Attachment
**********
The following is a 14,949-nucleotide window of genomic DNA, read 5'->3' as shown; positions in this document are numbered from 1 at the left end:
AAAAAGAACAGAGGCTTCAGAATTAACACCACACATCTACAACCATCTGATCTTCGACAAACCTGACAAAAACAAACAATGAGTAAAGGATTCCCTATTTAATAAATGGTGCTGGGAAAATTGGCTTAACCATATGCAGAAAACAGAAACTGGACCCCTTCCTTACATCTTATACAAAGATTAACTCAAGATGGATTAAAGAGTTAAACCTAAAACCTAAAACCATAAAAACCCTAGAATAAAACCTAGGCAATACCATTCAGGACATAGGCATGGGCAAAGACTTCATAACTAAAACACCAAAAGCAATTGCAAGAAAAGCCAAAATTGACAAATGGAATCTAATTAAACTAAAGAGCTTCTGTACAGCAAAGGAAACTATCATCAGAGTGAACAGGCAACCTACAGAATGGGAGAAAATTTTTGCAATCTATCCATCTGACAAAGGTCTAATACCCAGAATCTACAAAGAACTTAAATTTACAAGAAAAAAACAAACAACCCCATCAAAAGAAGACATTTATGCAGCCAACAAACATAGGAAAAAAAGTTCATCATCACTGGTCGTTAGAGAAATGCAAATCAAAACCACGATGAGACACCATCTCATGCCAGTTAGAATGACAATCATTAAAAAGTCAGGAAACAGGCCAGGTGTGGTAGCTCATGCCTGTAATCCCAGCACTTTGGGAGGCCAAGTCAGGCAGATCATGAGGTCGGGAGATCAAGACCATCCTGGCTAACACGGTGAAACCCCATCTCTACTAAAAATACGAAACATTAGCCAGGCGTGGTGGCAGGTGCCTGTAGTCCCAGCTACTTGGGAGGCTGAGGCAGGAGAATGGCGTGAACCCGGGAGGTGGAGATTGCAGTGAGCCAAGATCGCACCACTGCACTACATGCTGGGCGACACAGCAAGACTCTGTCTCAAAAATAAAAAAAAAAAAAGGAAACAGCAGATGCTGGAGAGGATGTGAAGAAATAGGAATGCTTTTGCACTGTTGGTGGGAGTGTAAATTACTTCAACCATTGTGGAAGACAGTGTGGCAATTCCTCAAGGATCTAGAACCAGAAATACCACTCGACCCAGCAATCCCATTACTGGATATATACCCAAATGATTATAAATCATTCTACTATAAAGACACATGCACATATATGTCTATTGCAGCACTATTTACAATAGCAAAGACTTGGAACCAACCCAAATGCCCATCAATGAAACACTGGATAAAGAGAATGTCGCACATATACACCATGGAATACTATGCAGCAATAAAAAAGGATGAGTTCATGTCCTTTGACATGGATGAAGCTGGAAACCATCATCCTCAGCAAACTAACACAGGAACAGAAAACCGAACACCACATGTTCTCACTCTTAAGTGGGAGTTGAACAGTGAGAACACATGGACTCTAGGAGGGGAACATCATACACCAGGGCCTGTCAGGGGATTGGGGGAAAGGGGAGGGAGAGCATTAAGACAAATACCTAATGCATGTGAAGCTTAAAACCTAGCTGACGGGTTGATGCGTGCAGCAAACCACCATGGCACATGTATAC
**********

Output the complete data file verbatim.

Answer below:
The following is a 14,949-nucleotide window of genomic DNA, read 5'->3' as shown; positions in this document are numbered from 1 at the left end:
AAAAAGAACAGAGGCTTCAGAATTAACACCACACATCTACAACCATCTGATCTTCGACAAACCTGACAAAAACAAACAATGAGTAAAGGATTCCCTATTTAATAAATGGTGCTGGGAAAATTGGCTTAACCATATGCAGAAAACAGAAACTGGACCCCTTCCTTACATCTTATACAAAGATTAACTCAAGATGGATTAAAGAGTTAAACCTAAAACCTAAAACCATAAAAACCCTAGAATAAAACCTAGGCAATACCATTCAGGACATAGGCATGGGCAAAGACTTCATAACTAAAACACCAAAAGCAATTGCAAGAAAAGCCAAAATTGACAAATGGAATCTAATTAAACTAAAGAGCTTCTGTACAGCAAAGGAAACTATCATCAGAGTGAACAGGCAACCTACAGAATGGGAGAAAATTTTTGCAATCTATCCATCTGACAAAGGTCTAATACCCAGAATCTACAAAGAACTTAAATTTACAAGAAAAAAACAAACAACCCCATCAAAAGAAGACATTTATGCAGCCAACAAACATAGGAAAAAAAGTTCATCATCACTGGTCGTTAGAGAAATGCAAATCAAAACCACGATGAGACACCATCTCATGCCAGTTAGAATGACAATCATTAAAAAGTCAGGAAACAGGCCAGGTGTGGTAGCTCATGCCTGTAATCCCAGCACTTTGGGAGGCCAAGTCAGGCAGATCATGAGGTCGGGAGATCAAGACCATCCTGGCTAACACGGTGAAACCCCATCTCTACTAAAAATACGAAACATTAGCCAGGCGTGGTGGCAGGTGCCTGTAGTCCCAGCTACTTGGGAGGCTGAGGCAGGAGAATGGCGTGAACCCGGGAGGTGGAGATTGCAGTGAGCCAAGATCGCACCACTGCACTACATGCTGGGCGACACAGCAAGACTCTGTCTCAAAAATAAAAAAAAAAAAAGGAAACAGCAGATGCTGGAGAGGATGTGAAGAAATAGGAATGCTTTTGCACTGTTGGTGGGAGTGTAAATTACTTCAACCATTGTGGAAGACAGTGTGGCAATTCCTCAAGGATCTAGAACCAGAAATACCACTCGACCCAGCAATCCCATTACTGGATATATACCCAAATGATTATAAATCATTCTACTATAAAGACACATGCACATATATGTCTATTGCAGCACTATTTACAATAGCAAAGACTTGGAACCAACCCAAATGCCCATCAATGAAACACTGGATAAAGAGAATGTCGCACATATACACCATGGAATACTATGCAGCAATAAAAAAGGATGAGTTCATGTCCTTTGACATGGATGAAGCTGGAAACCATCATCCTCAGCAAACTAACACAGGAACAGAAAACCGAACACCACATGTTCTCACTCTTAAGTGGGAGTTGAACAGTGAGAACACATGGACTCTAGGAGGGGAACATCATACACCAGGGCCTGTCAGGGGATTGGGGGAAAGGGGAGGGAGAGCATTAAGACAAATACCTAATGCATGTGAAGCTTAAAACCTAGCTGACGGGTTGATGCGTGCAGCAAACCACCATGGCACATGTATAC